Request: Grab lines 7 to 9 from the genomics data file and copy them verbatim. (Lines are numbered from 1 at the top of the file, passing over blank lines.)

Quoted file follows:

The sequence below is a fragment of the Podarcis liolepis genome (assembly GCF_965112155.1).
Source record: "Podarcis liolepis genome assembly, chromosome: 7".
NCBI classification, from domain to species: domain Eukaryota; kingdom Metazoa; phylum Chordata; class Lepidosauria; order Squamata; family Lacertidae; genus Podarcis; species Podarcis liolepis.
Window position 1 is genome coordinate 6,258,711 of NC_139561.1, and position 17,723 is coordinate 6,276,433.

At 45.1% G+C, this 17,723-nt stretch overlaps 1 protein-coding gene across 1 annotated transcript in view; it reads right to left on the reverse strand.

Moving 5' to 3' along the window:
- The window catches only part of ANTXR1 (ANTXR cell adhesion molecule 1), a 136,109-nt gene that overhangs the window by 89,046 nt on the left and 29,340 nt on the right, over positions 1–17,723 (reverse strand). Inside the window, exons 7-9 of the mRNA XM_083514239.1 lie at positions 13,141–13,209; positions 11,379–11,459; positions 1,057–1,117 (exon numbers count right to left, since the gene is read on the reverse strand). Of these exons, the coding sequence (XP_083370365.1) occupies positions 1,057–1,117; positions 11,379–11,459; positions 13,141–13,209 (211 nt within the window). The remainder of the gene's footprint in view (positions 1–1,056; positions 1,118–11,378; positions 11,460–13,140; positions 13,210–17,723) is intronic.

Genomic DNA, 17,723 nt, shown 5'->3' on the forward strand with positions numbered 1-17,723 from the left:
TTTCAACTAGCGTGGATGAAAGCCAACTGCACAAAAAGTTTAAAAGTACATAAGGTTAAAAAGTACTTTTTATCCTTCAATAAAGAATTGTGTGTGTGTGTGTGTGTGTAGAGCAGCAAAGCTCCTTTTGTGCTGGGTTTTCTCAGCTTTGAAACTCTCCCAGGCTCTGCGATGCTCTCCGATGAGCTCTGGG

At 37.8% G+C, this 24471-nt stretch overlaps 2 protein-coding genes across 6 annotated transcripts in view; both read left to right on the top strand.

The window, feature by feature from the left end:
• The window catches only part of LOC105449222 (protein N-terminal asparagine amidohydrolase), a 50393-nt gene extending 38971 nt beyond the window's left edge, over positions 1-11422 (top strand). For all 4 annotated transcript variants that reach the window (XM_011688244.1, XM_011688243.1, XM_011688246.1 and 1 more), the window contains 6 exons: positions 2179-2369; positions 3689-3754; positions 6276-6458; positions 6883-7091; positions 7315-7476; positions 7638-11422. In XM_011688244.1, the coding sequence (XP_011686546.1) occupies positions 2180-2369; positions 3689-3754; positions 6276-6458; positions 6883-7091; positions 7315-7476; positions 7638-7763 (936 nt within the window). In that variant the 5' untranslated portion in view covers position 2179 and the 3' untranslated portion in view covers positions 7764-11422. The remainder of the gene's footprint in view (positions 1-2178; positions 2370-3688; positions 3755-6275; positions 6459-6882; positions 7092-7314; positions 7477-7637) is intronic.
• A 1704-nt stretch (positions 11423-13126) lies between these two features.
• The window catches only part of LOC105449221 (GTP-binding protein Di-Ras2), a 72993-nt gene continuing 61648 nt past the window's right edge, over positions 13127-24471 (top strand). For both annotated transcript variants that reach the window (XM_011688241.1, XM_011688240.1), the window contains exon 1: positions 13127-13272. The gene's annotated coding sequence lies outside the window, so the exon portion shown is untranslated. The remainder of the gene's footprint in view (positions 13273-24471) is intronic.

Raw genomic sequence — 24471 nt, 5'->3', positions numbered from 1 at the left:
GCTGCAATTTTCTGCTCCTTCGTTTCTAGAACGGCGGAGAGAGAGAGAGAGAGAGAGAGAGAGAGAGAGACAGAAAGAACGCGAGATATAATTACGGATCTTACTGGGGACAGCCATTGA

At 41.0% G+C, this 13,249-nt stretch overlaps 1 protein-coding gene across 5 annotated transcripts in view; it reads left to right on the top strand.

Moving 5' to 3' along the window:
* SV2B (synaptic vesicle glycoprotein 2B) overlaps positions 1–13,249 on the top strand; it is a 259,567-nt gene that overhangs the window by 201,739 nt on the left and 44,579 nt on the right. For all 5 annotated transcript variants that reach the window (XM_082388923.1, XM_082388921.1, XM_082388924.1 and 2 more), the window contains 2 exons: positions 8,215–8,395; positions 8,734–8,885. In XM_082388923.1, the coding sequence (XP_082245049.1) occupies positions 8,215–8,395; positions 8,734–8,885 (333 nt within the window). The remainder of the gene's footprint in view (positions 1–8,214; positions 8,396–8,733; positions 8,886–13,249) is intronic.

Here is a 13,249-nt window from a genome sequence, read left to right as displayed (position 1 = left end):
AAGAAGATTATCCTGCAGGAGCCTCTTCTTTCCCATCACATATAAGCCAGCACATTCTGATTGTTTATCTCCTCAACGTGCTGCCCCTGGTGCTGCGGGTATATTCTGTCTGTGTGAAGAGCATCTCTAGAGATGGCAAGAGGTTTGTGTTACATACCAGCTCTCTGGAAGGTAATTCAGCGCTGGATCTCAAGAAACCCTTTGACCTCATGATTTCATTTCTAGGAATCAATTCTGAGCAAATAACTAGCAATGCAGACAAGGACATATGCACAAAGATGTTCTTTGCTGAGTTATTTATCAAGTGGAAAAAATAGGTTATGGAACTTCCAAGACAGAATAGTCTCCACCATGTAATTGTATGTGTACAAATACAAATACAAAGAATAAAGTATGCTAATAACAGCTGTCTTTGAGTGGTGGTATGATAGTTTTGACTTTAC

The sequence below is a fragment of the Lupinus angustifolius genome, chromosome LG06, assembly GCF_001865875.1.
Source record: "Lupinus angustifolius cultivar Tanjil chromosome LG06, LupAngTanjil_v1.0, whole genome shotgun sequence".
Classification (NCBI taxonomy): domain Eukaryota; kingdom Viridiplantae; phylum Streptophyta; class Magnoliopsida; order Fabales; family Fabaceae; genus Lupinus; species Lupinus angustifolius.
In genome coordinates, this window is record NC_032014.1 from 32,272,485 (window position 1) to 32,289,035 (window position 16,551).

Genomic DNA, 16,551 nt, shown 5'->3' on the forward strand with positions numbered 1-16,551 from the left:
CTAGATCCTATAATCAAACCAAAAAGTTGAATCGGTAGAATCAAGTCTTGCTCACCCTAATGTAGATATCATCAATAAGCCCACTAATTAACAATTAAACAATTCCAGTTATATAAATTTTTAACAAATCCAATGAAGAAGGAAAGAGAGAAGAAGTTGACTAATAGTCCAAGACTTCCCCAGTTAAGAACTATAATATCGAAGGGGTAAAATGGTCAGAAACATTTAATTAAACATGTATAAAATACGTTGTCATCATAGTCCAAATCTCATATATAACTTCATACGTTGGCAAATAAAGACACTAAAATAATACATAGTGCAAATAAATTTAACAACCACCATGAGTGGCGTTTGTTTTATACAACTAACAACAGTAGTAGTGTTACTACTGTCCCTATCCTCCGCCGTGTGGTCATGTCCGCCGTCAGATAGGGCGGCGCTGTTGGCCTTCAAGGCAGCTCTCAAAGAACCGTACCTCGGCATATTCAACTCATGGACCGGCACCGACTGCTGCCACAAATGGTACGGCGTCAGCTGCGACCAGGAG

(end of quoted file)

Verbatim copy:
- The window catches only part of ANTXR1 (ANTXR cell adhesion molecule 1), a 136,109-nt gene that overhangs the window by 89,046 nt on the left and 29,340 nt on the right, over positions 1–17,723 (reverse strand). Inside the window, exons 7-9 of the mRNA XM_083514239.1 lie at positions 13,141–13,209; positions 11,379–11,459; positions 1,057–1,117 (exon numbers count right to left, since the gene is read on the reverse strand). Of these exons, the coding sequence (XP_083370365.1) occupies positions 1,057–1,117; positions 11,379–11,459; positions 13,141–13,209 (211 nt within the window). The remainder of the gene's footprint in view (positions 1–1,056; positions 1,118–11,378; positions 11,460–13,140; positions 13,210–17,723) is intronic.

Genomic DNA, 17,723 nt, shown 5'->3' on the forward strand with positions numbered 1-17,723 from the left:
TTTCAACTAGCGTGGATGAAAGCCAACTGCACAAAAAGTTTAAAAGTACATAAGGTTAAAAAGTACTTTTTATCCTTCAATAAAGAATTGTGTGTGTGTGTGTGTGTGTAGAGCAGCAAAGCTCCTTTTGTGCTGGGTTTTCTCAGCTTTGAAACTCTCCCAGGCTCTGCGATGCTCTCCGATGAGCTCTGGG